To create a pool of thinkers who are the epic entre of social cultural developmental needs for a country, Dr. Mushimba emphasized that more investment in higher education is needed.
With the ever increasing population in Zambia amidst limited resources he said, the country has seriously been challenged to educate more citizens than before and look at more options of investing in higher education as the answer for the today’s problems and challenges of tomorrow.
Dr. Mushimba noted that higher education should be the epicenter of all the research, innovation and the generation of good thinking which can cause positive impact on industry and society in general.
He shared that Zambia is currently implementing 7th National Development Plan which underpins the country’s aspiration to become prosperous middle income country by 2030 and to attain this vision, the country has four strategic objectives which underpin the plan namely; to diversify and make economic growth inclusive, enforce sustainable environmental social and economic principles, improve competitiveness and innovativeness and strengthen governance and institutional mechanisms.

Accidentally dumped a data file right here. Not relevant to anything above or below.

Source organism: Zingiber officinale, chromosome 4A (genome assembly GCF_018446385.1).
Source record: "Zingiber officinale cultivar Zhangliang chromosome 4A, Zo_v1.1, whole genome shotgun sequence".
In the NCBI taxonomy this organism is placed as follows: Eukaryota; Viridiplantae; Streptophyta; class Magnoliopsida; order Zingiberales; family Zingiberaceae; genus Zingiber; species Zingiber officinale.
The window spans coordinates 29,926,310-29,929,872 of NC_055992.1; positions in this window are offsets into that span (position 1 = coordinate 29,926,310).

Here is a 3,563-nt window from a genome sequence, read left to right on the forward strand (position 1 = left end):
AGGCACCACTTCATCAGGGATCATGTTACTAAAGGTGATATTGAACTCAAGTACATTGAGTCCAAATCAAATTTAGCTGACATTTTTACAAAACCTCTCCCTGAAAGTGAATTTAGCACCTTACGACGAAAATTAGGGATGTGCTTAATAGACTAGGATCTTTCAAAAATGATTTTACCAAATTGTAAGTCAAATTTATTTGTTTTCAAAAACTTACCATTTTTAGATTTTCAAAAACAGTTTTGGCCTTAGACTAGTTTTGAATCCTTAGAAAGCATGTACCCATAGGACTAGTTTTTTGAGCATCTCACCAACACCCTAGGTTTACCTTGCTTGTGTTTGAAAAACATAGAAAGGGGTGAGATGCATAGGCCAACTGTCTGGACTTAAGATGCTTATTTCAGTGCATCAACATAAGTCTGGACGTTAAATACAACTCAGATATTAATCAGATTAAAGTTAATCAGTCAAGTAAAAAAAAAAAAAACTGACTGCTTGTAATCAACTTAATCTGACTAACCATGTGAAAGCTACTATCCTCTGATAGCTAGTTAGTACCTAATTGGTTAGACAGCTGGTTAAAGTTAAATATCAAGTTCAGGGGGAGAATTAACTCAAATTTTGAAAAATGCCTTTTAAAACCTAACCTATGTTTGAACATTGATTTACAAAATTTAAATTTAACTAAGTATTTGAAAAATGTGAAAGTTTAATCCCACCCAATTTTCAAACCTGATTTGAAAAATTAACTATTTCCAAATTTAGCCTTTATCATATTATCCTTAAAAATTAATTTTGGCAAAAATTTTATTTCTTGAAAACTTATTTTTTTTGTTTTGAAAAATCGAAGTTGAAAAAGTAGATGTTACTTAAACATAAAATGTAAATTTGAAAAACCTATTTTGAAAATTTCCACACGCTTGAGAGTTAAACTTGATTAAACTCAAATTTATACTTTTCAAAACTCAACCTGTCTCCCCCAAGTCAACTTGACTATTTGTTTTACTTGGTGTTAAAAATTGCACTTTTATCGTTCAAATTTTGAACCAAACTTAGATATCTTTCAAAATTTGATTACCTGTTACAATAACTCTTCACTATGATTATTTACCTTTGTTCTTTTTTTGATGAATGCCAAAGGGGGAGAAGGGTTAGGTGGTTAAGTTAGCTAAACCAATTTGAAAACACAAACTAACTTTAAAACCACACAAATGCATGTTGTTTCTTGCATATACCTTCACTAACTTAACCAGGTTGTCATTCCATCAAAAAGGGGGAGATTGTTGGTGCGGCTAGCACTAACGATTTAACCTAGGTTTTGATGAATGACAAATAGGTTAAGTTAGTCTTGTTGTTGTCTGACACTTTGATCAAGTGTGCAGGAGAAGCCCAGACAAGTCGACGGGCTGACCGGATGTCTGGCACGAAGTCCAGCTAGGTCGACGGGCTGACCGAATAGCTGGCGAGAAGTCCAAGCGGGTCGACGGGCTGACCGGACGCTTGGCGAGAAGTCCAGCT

The minister said the country is diversifying from mining into agriculture, agriculture value chain, increasing funding in higher education as key driver in developing human capital, promoting several training programs and continuing to invest in technical vocational skills to promote self-employment among the youth and, relooking at how to increase funding to universities centers of education and knowledge management.
“Zambia is hinged to the role of Science, Technology and Innovation. We feel that the adoption of STI sectors such as health, agriculture, energy, manufacturing, ICT will be unleashed to the economy and create the jobs needed and improve service delivery to the people.
The country has introduced technical schools, universities that focus on science and mathematics, funding to science, mathematics and related programs has increased and 60 % funding given by government to students as loans targeted at STI and 40% to humanities”. Dr. Mushimba explained.
He further reported that Zambia continues to do curriculum reviews that focus on key sectors while promoting industrial attachments to improve the linkage between industries and academia.